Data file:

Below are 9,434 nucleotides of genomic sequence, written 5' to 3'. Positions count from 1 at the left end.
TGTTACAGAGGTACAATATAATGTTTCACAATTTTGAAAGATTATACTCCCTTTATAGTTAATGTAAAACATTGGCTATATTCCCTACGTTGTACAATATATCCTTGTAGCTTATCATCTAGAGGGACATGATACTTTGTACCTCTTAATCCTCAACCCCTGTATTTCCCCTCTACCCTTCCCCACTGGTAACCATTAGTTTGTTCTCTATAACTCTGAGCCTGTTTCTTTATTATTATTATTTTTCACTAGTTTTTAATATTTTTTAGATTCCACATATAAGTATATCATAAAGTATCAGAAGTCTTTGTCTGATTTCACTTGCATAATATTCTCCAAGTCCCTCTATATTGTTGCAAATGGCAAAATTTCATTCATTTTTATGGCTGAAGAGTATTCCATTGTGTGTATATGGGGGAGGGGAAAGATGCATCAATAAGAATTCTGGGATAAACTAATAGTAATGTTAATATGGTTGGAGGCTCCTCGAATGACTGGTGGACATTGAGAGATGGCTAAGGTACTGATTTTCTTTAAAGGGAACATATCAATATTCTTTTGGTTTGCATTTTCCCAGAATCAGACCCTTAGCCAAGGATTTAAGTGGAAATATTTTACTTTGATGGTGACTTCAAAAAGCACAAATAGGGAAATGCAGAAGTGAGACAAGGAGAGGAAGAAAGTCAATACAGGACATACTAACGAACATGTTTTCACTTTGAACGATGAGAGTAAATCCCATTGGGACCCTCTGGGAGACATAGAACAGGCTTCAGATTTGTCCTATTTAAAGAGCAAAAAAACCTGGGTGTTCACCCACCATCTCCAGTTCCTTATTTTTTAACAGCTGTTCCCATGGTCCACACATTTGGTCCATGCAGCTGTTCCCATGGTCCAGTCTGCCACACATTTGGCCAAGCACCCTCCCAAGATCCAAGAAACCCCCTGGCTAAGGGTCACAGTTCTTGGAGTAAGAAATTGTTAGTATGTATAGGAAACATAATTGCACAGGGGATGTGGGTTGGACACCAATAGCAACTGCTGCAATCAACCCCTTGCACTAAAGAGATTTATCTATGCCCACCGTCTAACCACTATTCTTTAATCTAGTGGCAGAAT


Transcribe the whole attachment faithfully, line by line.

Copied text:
Below are 9,434 nucleotides of genomic sequence, written 5' to 3'. Positions count from 1 at the left end.
TGTTACAGAGGTACAATATAATGTTTCACAATTTTGAAAGATTATACTCCCTTTATAGTTAATGTAAAACATTGGCTATATTCCCTACGTTGTACAATATATCCTTGTAGCTTATCATCTAGAGGGACATGATACTTTGTACCTCTTAATCCTCAACCCCTGTATTTCCCCTCTACCCTTCCCCACTGGTAACCATTAGTTTGTTCTCTATAACTCTGAGCCTGTTTCTTTATTATTATTATTTTTCACTAGTTTTTAATATTTTTTAGATTCCACATATAAGTATATCATAAAGTATCAGAAGTCTTTGTCTGATTTCACTTGCATAATATTCTCCAAGTCCCTCTATATTGTTGCAAATGGCAAAATTTCATTCATTTTTATGGCTGAAGAGTATTCCATTGTGTGTATATGGGGGAGGGGAAAGATGCATCAATAAGAATTCTGGGATAAACTAATAGTAATGTTAATATGGTTGGAGGCTCCTCGAATGACTGGTGGACATTGAGAGATGGCTAAGGTACTGATTTTCTTTAAAGGGAACATATCAATATTCTTTTGGTTTGCATTTTCCCAGAATCAGACCCTTAGCCAAGGATTTAAGTGGAAATATTTTACTTTGATGGTGACTTCAAAAAGCACAAATAGGGAAATGCAGAAGTGAGACAAGGAGAGGAAGAAAGTCAATACAGGACATACTAACGAACATGTTTTCACTTTGAACGATGAGAGTAAATCCCATTGGGACCCTCTGGGAGACATAGAACAGGCTTCAGATTTGTCCTATTTAAAGAGCAAAAAAACCTGGGTGTTCACCCACCATCTCCAGTTCCTTATTTTTTAACAGCTGTTCCCATGGTCCACACATTTGGTCCATGCAGCTGTTCCCATGGTCCAGTCTGCCACACATTTGGCCAAGCACCCTCCCAAGATCCAAGAAACCCCCTGGCTAAGGGTCACAGTTCTTGGAGTAAGAAATTGTTAGTATGTATAGGAAACATAATTGCACAGGGGATGTGGGTTGGACACCAATAGCAACTGCTGCAATCAACCCCTTGCACTAAAGAGATTTATCTATGCCCACCGTCTAACCACTATTCTTTAATCTAGTGGCAGAAT